Tutors

Michelle Elvy is a writer and editor originally from the Chesapeake Bay, now based in Ōtepoti Dunedin, Aotearoa New Zealand. She works with novelists, short story writers, memoirists, essayists and poets to help them find their voice and hone their words.

She is Assistant Editor for the international Best Small Fictions series and Reviews Editor for Landfall, New Zealand’s oldest literary journal. She is also founder of Flash Frontier: An Adventure in Short Fiction and National Flash Fiction Day NZ. In 2018 she co-edited Bonsai: Best small stories from Aotearoa New Zealand and in 2020 Ko Aotearoa Tātou | We Are New Zealand, with Paula Morris and James Norcliffe. She has guest edited at SmokeLong Quarterly and has judged writing competitions for South Island Writers’ Association, Whangārei Poetry Walk, Reflex Fiction, Retreat West, Bath Flash Fiction Award and more. In 2021 and 2022, she is judging the Bath Novella-In-Flash Award.

A Pushcart nominee, a Watson Fellow, a Fulbright Scholar and a finalist or winner in a handful of international writing competitions, Michelle was once upon a time a German historian and university lecturer. She has been the recipient of a New Zealand Society of Authors/Auckland Museum Library grant and a New Zealand Society of Authors mentorship grant. She is also a NZ Society of Authors Mentor and Manuscript Assessor.

Michelle’s poetry, fiction, travel writing, creative nonfiction and reviews have been widely published and anthologised. Her book, the everrumble (Ad Hoc Fiction 2019) – a small novel in small forms – was published in 2019. The book was long-listed in The Guardian‘s Not-The-Booker Prize and has been met with critical acclaim. Her hybrid collection, the other side of better, was released to critical acclaim in 2021. More about her editing, teaching and writing at michelleelvy.com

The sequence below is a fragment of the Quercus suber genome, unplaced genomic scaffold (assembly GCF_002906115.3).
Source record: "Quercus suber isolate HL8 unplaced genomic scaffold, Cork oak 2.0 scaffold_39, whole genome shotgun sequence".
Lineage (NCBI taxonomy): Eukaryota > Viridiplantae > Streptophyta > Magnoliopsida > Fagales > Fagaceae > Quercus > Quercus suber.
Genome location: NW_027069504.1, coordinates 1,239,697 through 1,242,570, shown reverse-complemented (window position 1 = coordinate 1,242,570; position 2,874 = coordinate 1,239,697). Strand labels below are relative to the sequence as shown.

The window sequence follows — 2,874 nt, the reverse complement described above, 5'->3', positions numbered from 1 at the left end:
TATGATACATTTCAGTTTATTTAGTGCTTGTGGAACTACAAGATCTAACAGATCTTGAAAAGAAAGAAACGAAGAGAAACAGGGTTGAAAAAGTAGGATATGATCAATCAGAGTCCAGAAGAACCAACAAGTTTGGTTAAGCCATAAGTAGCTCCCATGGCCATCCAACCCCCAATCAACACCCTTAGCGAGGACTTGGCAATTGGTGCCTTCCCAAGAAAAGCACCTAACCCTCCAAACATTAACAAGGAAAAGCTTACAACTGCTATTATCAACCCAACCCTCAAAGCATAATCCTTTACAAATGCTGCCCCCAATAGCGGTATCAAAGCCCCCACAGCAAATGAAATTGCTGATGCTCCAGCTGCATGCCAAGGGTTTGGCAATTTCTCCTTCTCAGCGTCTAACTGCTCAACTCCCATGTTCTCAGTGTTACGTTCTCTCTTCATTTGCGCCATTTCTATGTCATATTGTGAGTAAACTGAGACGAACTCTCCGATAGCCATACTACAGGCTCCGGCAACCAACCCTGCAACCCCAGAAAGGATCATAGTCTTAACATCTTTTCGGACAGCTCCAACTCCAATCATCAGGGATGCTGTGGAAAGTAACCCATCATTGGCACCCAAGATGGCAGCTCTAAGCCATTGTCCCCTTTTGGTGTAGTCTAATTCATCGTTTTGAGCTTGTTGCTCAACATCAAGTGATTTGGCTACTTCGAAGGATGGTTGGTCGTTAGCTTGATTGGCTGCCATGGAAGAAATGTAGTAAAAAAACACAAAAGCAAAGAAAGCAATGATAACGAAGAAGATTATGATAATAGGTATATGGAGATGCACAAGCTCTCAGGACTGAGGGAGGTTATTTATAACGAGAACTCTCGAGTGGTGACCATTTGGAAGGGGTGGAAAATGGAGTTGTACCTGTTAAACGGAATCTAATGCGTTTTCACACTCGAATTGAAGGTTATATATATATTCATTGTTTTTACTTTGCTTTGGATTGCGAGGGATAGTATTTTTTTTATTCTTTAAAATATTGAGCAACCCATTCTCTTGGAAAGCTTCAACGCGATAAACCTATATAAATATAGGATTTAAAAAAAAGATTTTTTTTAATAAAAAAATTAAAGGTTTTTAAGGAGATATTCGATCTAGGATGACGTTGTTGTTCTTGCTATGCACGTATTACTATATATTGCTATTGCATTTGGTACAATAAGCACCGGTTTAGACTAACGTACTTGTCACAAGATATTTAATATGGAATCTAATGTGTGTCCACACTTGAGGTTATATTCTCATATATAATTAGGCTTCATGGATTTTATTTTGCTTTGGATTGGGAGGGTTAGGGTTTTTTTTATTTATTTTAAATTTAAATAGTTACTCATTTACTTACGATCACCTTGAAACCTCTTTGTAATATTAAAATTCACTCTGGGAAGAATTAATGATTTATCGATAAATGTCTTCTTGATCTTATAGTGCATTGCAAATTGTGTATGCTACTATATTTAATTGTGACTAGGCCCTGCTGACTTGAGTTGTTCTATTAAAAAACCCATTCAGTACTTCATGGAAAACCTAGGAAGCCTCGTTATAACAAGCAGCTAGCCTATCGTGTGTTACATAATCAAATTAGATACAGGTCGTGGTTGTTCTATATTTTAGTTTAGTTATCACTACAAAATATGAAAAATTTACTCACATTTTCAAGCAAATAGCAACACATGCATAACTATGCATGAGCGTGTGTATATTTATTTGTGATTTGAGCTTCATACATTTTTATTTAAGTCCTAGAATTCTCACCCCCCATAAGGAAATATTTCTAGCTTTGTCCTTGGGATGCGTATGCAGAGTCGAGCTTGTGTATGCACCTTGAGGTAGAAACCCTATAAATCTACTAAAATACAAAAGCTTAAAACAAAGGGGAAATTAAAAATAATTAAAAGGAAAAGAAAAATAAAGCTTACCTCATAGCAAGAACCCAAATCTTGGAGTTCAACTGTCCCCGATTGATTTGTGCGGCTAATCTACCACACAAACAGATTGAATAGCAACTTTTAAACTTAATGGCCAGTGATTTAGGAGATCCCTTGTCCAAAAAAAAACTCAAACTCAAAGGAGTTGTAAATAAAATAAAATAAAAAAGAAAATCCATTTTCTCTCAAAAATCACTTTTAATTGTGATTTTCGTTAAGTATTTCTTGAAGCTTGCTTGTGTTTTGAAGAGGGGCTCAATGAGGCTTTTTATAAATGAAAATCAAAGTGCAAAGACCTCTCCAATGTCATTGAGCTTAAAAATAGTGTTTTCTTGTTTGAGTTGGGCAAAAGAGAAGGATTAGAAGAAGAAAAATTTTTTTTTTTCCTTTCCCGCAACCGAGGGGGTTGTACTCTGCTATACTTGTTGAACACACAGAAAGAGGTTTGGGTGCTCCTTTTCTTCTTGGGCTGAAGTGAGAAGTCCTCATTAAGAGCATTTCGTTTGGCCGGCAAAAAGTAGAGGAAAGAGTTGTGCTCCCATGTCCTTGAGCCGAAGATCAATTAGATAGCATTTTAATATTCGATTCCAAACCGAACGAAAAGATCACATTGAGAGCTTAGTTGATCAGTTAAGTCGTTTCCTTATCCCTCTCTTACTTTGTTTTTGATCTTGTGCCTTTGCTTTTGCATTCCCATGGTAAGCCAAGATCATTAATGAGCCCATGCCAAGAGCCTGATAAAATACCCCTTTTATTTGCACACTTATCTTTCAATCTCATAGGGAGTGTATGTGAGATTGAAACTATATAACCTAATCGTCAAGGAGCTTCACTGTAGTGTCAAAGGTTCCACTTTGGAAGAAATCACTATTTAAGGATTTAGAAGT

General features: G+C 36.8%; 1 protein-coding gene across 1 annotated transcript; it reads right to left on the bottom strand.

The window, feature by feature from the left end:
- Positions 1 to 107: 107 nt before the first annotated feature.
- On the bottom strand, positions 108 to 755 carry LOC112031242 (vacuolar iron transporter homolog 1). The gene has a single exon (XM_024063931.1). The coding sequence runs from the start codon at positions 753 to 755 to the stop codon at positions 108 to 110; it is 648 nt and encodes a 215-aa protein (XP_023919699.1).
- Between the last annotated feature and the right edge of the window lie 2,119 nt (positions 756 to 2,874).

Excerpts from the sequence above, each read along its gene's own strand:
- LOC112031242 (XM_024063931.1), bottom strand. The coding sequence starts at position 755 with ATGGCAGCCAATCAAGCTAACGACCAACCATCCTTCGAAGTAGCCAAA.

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Lola Elvy brings the 52|250 programme to youth and students. Lola has edited emerging writers in poetry and short stories, essays and novel excerpts. She enjoys the challenge of working across forms and experimenting to bring out each writer’s distinct voice. Key principles of writing apply to any form, and the boundaries can become blurred as the language and technique sharpen.

 

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